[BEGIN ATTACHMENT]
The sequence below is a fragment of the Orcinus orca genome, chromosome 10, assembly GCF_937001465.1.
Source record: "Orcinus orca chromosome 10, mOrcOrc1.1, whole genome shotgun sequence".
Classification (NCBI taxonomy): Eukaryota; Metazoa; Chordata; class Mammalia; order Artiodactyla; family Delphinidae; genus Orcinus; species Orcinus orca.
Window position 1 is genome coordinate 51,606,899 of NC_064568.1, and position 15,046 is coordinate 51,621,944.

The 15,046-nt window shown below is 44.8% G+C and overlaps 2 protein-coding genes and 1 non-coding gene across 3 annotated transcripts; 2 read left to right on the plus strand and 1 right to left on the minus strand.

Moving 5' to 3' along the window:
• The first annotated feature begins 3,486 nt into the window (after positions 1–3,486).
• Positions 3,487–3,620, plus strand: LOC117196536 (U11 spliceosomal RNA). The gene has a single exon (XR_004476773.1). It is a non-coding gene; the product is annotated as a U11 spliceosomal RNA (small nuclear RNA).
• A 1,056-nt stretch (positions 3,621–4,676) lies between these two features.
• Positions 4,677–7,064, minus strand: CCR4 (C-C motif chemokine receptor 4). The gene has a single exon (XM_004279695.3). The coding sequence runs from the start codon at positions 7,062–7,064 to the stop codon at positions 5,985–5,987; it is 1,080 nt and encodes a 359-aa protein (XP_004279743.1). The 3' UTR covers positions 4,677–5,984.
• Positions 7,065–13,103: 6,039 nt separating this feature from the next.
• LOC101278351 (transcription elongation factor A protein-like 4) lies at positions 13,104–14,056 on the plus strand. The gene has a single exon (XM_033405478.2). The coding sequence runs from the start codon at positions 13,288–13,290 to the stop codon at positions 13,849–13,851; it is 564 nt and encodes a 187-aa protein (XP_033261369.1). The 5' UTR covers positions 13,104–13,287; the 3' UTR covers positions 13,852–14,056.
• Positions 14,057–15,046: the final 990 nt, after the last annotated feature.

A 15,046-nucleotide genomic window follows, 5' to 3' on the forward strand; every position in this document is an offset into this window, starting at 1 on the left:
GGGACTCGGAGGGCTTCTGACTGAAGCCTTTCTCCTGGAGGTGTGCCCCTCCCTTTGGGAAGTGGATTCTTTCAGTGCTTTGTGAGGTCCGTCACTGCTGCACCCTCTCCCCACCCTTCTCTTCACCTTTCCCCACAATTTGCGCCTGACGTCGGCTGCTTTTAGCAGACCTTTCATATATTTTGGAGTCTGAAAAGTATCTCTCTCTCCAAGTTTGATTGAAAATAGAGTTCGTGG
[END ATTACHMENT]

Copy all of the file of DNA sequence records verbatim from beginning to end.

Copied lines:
The sequence below is a fragment of the Orcinus orca genome, chromosome 10, assembly GCF_937001465.1.
Source record: "Orcinus orca chromosome 10, mOrcOrc1.1, whole genome shotgun sequence".
Classification (NCBI taxonomy): Eukaryota; Metazoa; Chordata; class Mammalia; order Artiodactyla; family Delphinidae; genus Orcinus; species Orcinus orca.
Window position 1 is genome coordinate 51,606,899 of NC_064568.1, and position 15,046 is coordinate 51,621,944.

The 15,046-nt window shown below is 44.8% G+C and overlaps 2 protein-coding genes and 1 non-coding gene across 3 annotated transcripts; 2 read left to right on the plus strand and 1 right to left on the minus strand.

Moving 5' to 3' along the window:
• The first annotated feature begins 3,486 nt into the window (after positions 1–3,486).
• Positions 3,487–3,620, plus strand: LOC117196536 (U11 spliceosomal RNA). The gene has a single exon (XR_004476773.1). It is a non-coding gene; the product is annotated as a U11 spliceosomal RNA (small nuclear RNA).
• A 1,056-nt stretch (positions 3,621–4,676) lies between these two features.
• Positions 4,677–7,064, minus strand: CCR4 (C-C motif chemokine receptor 4). The gene has a single exon (XM_004279695.3). The coding sequence runs from the start codon at positions 7,062–7,064 to the stop codon at positions 5,985–5,987; it is 1,080 nt and encodes a 359-aa protein (XP_004279743.1). The 3' UTR covers positions 4,677–5,984.
• Positions 7,065–13,103: 6,039 nt separating this feature from the next.
• LOC101278351 (transcription elongation factor A protein-like 4) lies at positions 13,104–14,056 on the plus strand. The gene has a single exon (XM_033405478.2). The coding sequence runs from the start codon at positions 13,288–13,290 to the stop codon at positions 13,849–13,851; it is 564 nt and encodes a 187-aa protein (XP_033261369.1). The 5' UTR covers positions 13,104–13,287; the 3' UTR covers positions 13,852–14,056.
• Positions 14,057–15,046: the final 990 nt, after the last annotated feature.

A 15,046-nucleotide genomic window follows, 5' to 3' on the forward strand; every position in this document is an offset into this window, starting at 1 on the left:
GGGACTCGGAGGGCTTCTGACTGAAGCCTTTCTCCTGGAGGTGTGCCCCTCCCTTTGGGAAGTGGATTCTTTCAGTGCTTTGTGAGGTCCGTCACTGCTGCACCCTCTCCCCACCCTTCTCTTCACCTTTCCCCACAATTTGCGCCTGACGTCGGCTGCTTTTAGCAGACCTTTCATATATTTTGGAGTCTGAAAAGTATCTCTCTCTCCAAGTTTGATTGAAAATAGAGTTCGTGG